New UNDP-World Bank partnership makes a difference in war-torn Yemen

18 Jan 2017 by Auke Lootsma, Country Director, UNDP Yemen

In partnership with the World Bank, UNDP is implementing a US$300 million emergency project supporting 2 million Yemenis through cash-for-work, improvements to public service delivery and repairing critical infrastructure. Photo: UNDP Yemen
Yemen is facing an unprecedented political, humanitarian, and development crisis. Long the poorest country in the Arab region, over half its population was living below the poverty line before the current conflict worsened. That number has risen steeply, with over 21.5 million people needing humanitarian assistance now—close to 80 percent of the country’s 28 million people. Yemen’s political transition unravelled into full-blown war in March 2015. It has had a catastrophic impact: We in the United Nations estimate it’s already resulted in over 10,000 civilian injuries and deaths. Over 3 million people are displaced. About US$19 billion in damage to infrastructure and in other economic losses have been caused so far. The conflict has further impoverished the Yemeni population and increased their vulnerability. At least 8 million people are severely food insecure, with over 460,000 children suffering from acute malnutrition. The remarkable resilience of the Yemeni population is being tested to its limits. The war has pushed vulnerable members of the Yemeni population to the brink of famine. The increased lack of food, medicine, electricity, and jobs has exacerbated an already dire humanitarian situation. The high proportion of Yemenis in need of humanitarian assistance is putting a severe strain on under-funded … Read more

Latin America and the Caribbean at the forefront of climate action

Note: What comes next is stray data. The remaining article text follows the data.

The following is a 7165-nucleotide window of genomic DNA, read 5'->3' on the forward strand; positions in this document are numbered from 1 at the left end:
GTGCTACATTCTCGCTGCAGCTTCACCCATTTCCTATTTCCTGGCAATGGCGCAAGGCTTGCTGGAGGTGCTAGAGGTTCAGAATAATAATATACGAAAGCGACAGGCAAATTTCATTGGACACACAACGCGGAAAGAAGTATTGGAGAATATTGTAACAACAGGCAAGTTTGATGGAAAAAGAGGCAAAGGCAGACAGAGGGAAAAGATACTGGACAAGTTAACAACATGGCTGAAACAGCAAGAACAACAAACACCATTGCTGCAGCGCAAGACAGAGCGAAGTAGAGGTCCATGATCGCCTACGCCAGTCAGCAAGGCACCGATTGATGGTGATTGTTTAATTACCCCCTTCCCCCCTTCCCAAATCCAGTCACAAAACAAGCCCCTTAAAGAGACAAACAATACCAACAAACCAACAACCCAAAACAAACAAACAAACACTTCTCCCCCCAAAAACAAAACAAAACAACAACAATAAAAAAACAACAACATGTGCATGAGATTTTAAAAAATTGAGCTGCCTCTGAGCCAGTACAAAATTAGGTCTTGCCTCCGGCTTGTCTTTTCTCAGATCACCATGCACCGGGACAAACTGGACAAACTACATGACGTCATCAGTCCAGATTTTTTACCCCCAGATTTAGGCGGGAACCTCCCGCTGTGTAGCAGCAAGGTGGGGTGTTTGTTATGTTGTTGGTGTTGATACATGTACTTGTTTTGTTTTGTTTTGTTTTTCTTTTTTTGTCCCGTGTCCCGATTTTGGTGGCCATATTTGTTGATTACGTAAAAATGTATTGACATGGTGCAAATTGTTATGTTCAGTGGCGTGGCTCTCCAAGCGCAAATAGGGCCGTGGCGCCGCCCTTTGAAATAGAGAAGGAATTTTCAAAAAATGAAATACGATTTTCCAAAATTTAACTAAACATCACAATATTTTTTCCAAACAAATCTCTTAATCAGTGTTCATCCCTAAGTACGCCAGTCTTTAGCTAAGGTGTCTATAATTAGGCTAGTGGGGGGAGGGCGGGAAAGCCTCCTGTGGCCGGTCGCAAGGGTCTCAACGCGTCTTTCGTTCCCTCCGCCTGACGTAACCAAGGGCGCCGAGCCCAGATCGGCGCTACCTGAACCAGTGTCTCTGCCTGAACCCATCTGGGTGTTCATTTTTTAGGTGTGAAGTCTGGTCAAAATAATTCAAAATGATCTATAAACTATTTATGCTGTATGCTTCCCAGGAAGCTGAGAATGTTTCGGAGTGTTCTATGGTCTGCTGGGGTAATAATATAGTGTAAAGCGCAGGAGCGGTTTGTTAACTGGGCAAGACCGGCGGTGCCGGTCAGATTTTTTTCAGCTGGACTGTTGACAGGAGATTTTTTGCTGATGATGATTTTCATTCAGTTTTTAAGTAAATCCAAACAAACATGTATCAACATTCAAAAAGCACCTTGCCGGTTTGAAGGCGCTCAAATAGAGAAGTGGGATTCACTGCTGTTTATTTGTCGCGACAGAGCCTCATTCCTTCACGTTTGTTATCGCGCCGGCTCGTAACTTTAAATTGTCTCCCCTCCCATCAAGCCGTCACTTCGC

28 Oct 2016 by Matilde Mordt, Team Leader, Sustainable Development and Resilience, UNDP Regional Centre for Latin America and the Caribbean

Many Latin American and the Caribbean countries will concentrate their climate actions in the agriculture sector, one of the main sources of emissions in the region. Photo: UNDP Cuba
In this blog series, UNDP experts share their perspectives in the lead-up to the next climate summit, COP22, taking place in November in Marrakech, Morocco. Latin American and Caribbean countries have long been at the forefront in climate negotiations and have demonstrated their commitment to taking action. The region is diverse and hosts some of the top 10 global greenhouse gas (GHG) emitters, such as Brazil and Mexico, as well as Small Island Developing States, which are extremely vulnerable to climate change. Together, the region has put forward a wide array of proposals for action, ranging from reforestation to renewable energy to climate adaptation. Not only are they varied, but they are ambitious. An analysis undertaken by UNDP of the cornerstones of the Paris Agreement - the Nationally Determined Contributions- shows that the commitment in the region is indeed strong. As of 21 October 2016, the 32 countries in Latin America and the Caribbean (out of 33) that acceded to the Agreement have also signed it; 19 of them have submitted their instruments of ratification; and 18 of these have indicated that their previously “intended” contributions will now become formal climate targets, or NDCs. The remaining country, Argentina, is reviewing its intended contribution … Read more

The right to food is about much more than boosting supply

25 Oct 2016 by Olivier De Schutter, Co-chair, International Panel of Experts on Sustainable Food Systems (IPES-Food)

Improving small-scale farmers’ access to markets is vital for achieving food security and improved nutrition, but we must also improve farmers’ bargaining position in food chains. Photo: UNDP Georgia